As a general response, Professor Polosa slammed the papers generally embraced by the Hong Kong Government for not reflecting normal use, while noting a general misunderstanding in the general public towards nicotine.

“You stress the product so that it produces a much higher level of toxicants. This does not appear under regular use,” he said. “The dosage of nicotine normally absorbed by smokers is just a transmitter, or a psycho-stimulant. Nicotine doesn’t cause cancer. Nicotine doesn’t cause lung disease. Nicotine doesn’t cause serious cardiovascular problem. What causes these problems is the [chemicals arising from] combustion. So you need to quit combustion, not to quit tobacco nicotine.”

“E-cigarette should not be categorised as a drug, and in principle not as a tobacco product. In essence, it is currently included as a separate chapter under the tobacco category in Europe. Hong Kong may want to follow [Europe],” he says, suggesting an increase in tobacco tax in addition to other regulatory initiatives.


The ‘kids’ card

The two lawmakers also express concerns over teenagers picking up smoking habits if vaping is made available to them. In response, Professor Polosa drew upon a recent study  by the Centers for Disease Control and Prevention (CDC), a leading national public health institute of the United States, which found that e-cigarette use among middle and high school students in the US is skyrocketing.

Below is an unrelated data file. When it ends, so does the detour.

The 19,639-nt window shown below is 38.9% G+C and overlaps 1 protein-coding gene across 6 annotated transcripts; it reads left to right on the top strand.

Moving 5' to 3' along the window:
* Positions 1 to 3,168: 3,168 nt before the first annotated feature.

“Data in CDC shows clearly that even though there is a high adoption rate in experimentation of e-cigarette, smoking prevalence in the same age group is going down for the first time in ten years,” he said, “In fact, the CDC lied as it released the two sets of data months apart, making people think that the two are unconnected.” In other words, teenagers may be smoking less because they are vaping instead.

“It’s never been shown that this is going to cause an increase in smoking prevalence…30-50% of kids have a risk-seeking profile. That’s normal. But the large picture is not the few kids that are trying e-cigarettes, the large picture is billion of smokers that need a safer alternative,” the professor added. “I find it very irritating to use kids for their campaigns.”


Train the shoppers!

Back in his country, Professor Polosa has launched a collaborative project to provide training for vape shop owners and salespersons on smoking cessation counselling.

“I prefer to have professionals in vape shops. Probably in the future we need to regulate vape shop owners and salespersons in the way we regulate pharmacists. They should have a minimal training, because after all they are helping people to quit smoking,” he says. “I don’t see anyone in Hong Kong who is in charge of smoking cessation.” There is much to be done  Expect the professor to be in Hong Kong more often as part of his lifelong mission to help people quit smoking.